Section 26(b) provides a defence if an entity can establish that it exercised due diligence to prevent the commission of an offence. This should encourage companies to develop strong compliance structures akin to and parallel with the Corruption of Foreign Public Officials Act.

Exemptions

ESTMA does not list any exemptions for its reporting requirements, which harmonizes it with the EU and the U.S. However, section 23(1)b grants the Governor in Council (GIC) the power to make regulations that could exempt entities, payments or payees. This section allows the government to modify the reporting requirements should they contradict a particular country’s laws, but it could also be used to distort the reports to the benefit of powerful lobbying interests.

Concerns

The federal government committed to ensuring that Canada’s payment reporting framework would be consistent with existing international standards. Civil society groups have expressed concerns that section 9(5) lacks details regarding the way in which payments are reported. In particular, the Act does not specify that reports are to be on a disaggregated, project-level basis, as required by the EU and U.S. legislation.

Civil society also has concerns with section 23(1)f, which allows the GIC to make regulations respecting the information that is to be made available to the public. This section allows the GIC to deviate from the requirements of other jurisdictions that clearly detail the information that must be reported. This could undermine the transparent intent of the reports or could provide the GIC with necessary flexibility to revise the report content to ensure substitution under section 10(1) can be achieved.

Aboriginal governments

A transitional provision is afforded in section 29 whereby payments to Aboriginal governments in Canada are exempt for the two-year period beginning on the date that the legislation comes into force. This period is intended to allow for further consultation between the federal government and Aboriginal groups within Canada. During this period, the Canadian legislation will be aligned with other jurisdictions for substitutive reporting. However, as other jurisdictions have not addressed the issue of payments to Aboriginal groups, Canadian reporting standards may be misaligned with global standards.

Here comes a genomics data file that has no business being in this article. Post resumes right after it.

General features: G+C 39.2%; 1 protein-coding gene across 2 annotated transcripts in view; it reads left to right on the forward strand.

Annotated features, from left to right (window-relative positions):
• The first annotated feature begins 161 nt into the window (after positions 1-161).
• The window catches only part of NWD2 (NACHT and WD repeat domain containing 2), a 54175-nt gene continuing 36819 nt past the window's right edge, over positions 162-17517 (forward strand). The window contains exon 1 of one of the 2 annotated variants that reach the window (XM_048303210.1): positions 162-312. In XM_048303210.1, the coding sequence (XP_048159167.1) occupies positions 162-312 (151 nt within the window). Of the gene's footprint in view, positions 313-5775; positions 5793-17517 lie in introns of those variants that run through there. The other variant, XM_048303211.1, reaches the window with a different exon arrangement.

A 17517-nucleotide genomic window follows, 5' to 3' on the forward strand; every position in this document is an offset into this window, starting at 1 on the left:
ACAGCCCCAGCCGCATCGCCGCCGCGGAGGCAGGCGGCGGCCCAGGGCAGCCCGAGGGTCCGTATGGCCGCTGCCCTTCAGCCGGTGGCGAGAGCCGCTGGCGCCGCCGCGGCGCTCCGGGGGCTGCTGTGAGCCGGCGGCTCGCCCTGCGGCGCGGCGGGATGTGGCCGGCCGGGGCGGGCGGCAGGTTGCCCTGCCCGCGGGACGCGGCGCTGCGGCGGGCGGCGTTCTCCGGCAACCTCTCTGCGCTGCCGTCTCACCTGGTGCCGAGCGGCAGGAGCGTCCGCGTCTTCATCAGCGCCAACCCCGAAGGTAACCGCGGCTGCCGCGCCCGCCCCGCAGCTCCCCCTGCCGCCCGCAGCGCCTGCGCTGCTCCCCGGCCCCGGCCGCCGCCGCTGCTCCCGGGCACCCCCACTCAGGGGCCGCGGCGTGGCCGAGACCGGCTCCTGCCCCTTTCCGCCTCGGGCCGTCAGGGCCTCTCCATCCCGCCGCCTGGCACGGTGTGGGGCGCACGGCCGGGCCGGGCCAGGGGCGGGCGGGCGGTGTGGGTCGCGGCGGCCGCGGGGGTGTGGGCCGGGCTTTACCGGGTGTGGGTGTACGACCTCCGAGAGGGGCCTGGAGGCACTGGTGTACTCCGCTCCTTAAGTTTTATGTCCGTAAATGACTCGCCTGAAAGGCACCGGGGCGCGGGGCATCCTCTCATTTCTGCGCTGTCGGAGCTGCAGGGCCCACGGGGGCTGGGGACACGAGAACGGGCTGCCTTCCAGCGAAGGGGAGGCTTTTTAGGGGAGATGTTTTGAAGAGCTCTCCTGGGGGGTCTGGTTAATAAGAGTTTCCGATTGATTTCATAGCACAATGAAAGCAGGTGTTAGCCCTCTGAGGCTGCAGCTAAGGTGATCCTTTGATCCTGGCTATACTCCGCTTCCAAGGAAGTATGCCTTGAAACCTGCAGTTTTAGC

Looking forward

The Extractive Sector Transparency Measures Act is now law and is expected to come into force by June 1, 2015. Disclosure reports from impacted entities would then be made available no later than 2017. The Canadian government and the multi-stakeholder group are expected to develop regulations in 2015 detailing the form and content of the required report. In addition, the Government of Canada will continue consultations with Aboriginal Peoples with the expectation of including payments to Aboriginal governments and bodies in two years.

Author

  • Joe Ringwald, president and CEO of Selwyn Resources, is a mining and mineral process engineer whose career has taken him to five continents to work on underground and surface projects of various commodities. He has been on the national council of CIM, has chaired and co-chaired international mining conferences and events focused on sustainable development, and is on the Executive Committee of the Centre for Excellence in CSR. He has also been a director of Transparency International Canada, a member of the CSA’s Mining Technical Advisory and Monitoring Committee, a member of the CIM Standing Committee on Mineral Reserve and Mineral Resource Definitions and a member of the Standards Council of Canada’s mirror committee for anti-bribery.